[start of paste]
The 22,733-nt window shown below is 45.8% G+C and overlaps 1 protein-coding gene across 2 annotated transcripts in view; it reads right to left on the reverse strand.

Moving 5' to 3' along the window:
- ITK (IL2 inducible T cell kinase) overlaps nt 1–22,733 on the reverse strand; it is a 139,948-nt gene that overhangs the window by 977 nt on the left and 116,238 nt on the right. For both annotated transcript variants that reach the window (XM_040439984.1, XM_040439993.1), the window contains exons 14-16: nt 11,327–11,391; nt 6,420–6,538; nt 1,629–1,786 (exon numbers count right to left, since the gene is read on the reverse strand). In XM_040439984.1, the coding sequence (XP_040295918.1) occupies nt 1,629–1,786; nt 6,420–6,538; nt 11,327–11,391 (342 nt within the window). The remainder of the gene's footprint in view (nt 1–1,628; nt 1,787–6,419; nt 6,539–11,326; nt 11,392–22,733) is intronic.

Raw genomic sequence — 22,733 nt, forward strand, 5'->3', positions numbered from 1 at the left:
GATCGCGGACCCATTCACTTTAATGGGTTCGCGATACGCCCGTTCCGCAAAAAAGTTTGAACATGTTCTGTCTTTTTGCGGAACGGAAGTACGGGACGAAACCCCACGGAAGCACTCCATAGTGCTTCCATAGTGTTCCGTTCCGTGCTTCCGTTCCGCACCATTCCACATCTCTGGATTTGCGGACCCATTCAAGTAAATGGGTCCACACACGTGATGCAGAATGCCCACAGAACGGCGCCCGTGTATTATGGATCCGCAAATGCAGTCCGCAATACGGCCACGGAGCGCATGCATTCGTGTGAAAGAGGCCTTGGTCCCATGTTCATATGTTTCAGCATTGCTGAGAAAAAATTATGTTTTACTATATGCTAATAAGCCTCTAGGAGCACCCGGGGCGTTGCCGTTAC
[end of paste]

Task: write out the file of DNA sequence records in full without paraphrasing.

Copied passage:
The 22,733-nt window shown below is 45.8% G+C and overlaps 1 protein-coding gene across 2 annotated transcripts in view; it reads right to left on the reverse strand.

Moving 5' to 3' along the window:
- ITK (IL2 inducible T cell kinase) overlaps nt 1–22,733 on the reverse strand; it is a 139,948-nt gene that overhangs the window by 977 nt on the left and 116,238 nt on the right. For both annotated transcript variants that reach the window (XM_040439984.1, XM_040439993.1), the window contains exons 14-16: nt 11,327–11,391; nt 6,420–6,538; nt 1,629–1,786 (exon numbers count right to left, since the gene is read on the reverse strand). In XM_040439984.1, the coding sequence (XP_040295918.1) occupies nt 1,629–1,786; nt 6,420–6,538; nt 11,327–11,391 (342 nt within the window). The remainder of the gene's footprint in view (nt 1–1,628; nt 1,787–6,419; nt 6,539–11,326; nt 11,392–22,733) is intronic.

Raw genomic sequence — 22,733 nt, forward strand, 5'->3', positions numbered from 1 at the left:
GATCGCGGACCCATTCACTTTAATGGGTTCGCGATACGCCCGTTCCGCAAAAAAGTTTGAACATGTTCTGTCTTTTTGCGGAACGGAAGTACGGGACGAAACCCCACGGAAGCACTCCATAGTGCTTCCATAGTGTTCCGTTCCGTGCTTCCGTTCCGCACCATTCCACATCTCTGGATTTGCGGACCCATTCAAGTAAATGGGTCCACACACGTGATGCAGAATGCCCACAGAACGGCGCCCGTGTATTATGGATCCGCAAATGCAGTCCGCAATACGGCCACGGAGCGCATGCATTCGTGTGAAAGAGGCCTTGGTCCCATGTTCATATGTTTCAGCATTGCTGAGAAAAAATTATGTTTTACTATATGCTAATAAGCCTCTAGGAGCACCCGGGGCGTTGCCGTTAC